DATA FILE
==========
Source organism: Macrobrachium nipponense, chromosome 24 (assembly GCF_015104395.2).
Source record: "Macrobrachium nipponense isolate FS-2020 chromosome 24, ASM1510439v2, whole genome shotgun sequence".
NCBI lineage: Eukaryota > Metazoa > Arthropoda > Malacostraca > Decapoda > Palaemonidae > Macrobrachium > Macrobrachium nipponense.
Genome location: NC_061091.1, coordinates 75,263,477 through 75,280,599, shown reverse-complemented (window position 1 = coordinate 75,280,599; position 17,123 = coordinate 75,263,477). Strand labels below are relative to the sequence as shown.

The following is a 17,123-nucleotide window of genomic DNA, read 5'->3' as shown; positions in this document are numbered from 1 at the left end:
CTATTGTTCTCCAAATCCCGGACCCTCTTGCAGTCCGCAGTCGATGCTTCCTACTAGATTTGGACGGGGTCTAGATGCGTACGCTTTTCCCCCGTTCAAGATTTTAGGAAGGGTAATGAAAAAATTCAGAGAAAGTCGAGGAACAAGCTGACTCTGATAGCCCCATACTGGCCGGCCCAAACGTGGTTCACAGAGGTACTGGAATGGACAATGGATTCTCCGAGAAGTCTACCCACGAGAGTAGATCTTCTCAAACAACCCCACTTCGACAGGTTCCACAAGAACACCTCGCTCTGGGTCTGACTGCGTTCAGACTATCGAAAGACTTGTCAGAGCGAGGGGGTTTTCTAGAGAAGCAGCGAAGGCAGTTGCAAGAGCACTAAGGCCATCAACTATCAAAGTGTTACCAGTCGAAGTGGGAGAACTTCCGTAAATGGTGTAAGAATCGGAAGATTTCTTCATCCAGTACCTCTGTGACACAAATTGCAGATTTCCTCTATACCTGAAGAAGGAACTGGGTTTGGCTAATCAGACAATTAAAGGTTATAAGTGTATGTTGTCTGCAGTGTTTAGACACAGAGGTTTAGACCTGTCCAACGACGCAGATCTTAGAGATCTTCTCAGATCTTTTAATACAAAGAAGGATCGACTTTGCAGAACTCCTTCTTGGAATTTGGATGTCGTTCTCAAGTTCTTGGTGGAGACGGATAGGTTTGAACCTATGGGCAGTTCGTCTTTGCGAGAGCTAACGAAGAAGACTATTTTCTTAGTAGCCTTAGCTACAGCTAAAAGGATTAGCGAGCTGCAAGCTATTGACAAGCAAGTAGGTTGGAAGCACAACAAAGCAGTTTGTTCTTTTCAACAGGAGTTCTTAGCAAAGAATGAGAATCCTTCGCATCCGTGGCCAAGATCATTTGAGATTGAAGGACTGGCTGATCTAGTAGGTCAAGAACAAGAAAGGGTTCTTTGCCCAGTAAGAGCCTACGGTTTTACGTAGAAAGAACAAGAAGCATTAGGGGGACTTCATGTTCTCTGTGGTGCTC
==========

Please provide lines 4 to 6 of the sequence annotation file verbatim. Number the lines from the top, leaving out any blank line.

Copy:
Genome location: NC_061091.1, coordinates 75,263,477 through 75,280,599, shown reverse-complemented (window position 1 = coordinate 75,280,599; position 17,123 = coordinate 75,263,477). Strand labels below are relative to the sequence as shown.

The following is a 17,123-nucleotide window of genomic DNA, read 5'->3' as shown; positions in this document are numbered from 1 at the left end:
CTATTGTTCTCCAAATCCCGGACCCTCTTGCAGTCCGCAGTCGATGCTTCCTACTAGATTTGGACGGGGTCTAGATGCGTACGCTTTTCCCCCGTTCAAGATTTTAGGAAGGGTAATGAAAAAATTCAGAGAAAGTCGAGGAACAAGCTGACTCTGATAGCCCCATACTGGCCGGCCCAAACGTGGTTCACAGAGGTACTGGAATGGACAATGGATTCTCCGAGAAGTCTACCCACGAGAGTAGATCTTCTCAAACAACCCCACTTCGACAGGTTCCACAAGAACACCTCGCTCTGGGTCTGACTGCGTTCAGACTATCGAAAGACTTGTCAGAGCGAGGGGGTTTTCTAGAGAAGCAGCGAAGGCAGTTGCAAGAGCACTAAGGCCATCAACTATCAAAGTGTTACCAGTCGAAGTGGGAGAACTTCCGTAAATGGTGTAAGAATCGGAAGATTTCTTCATCCAGTACCTCTGTGACACAAATTGCAGATTTCCTCTATACCTGAAGAAGGAACTGGGTTTGGCTAATCAGACAATTAAAGGTTATAAGTGTATGTTGTCTGCAGTGTTTAGACACAGAGGTTTAGACCTGTCCAACGACGCAGATCTTAGAGATCTTCTCAGATCTTTTAATACAAAGAAGGATCGACTTTGCAGAACTCCTTCTTGGAATTTGGATGTCGTTCTCAAGTTCTTGGTGGAGACGGATAGGTTTGAACCTATGGGCAGTTCGTCTTTGCGAGAGCTAACGAAGAAGACTATTTTCTTAGTAGCCTTAGCTACAGCTAAAAGGATTAGCGAGCTGCAAGCTATTGACAAGCAAGTAGGTTGGAAGCACAACAAAGCAGTTTGTTCTTTTCAACAGGAGTTCTTAGCAAAGAATGAGAATCCTTCGCATCCGTGGCCAAGATCATTTGAGATTGAAGGACTGGCTGATCTAGTAGGTCAAGAACAAGAAAGGGTTCTTTGCCCAGTAAGAGCCTACGGTTTTACGTAGAAAGAACAAGAAGCATTAGGGGGACTTCATGTTCTCTGTGGTGCTC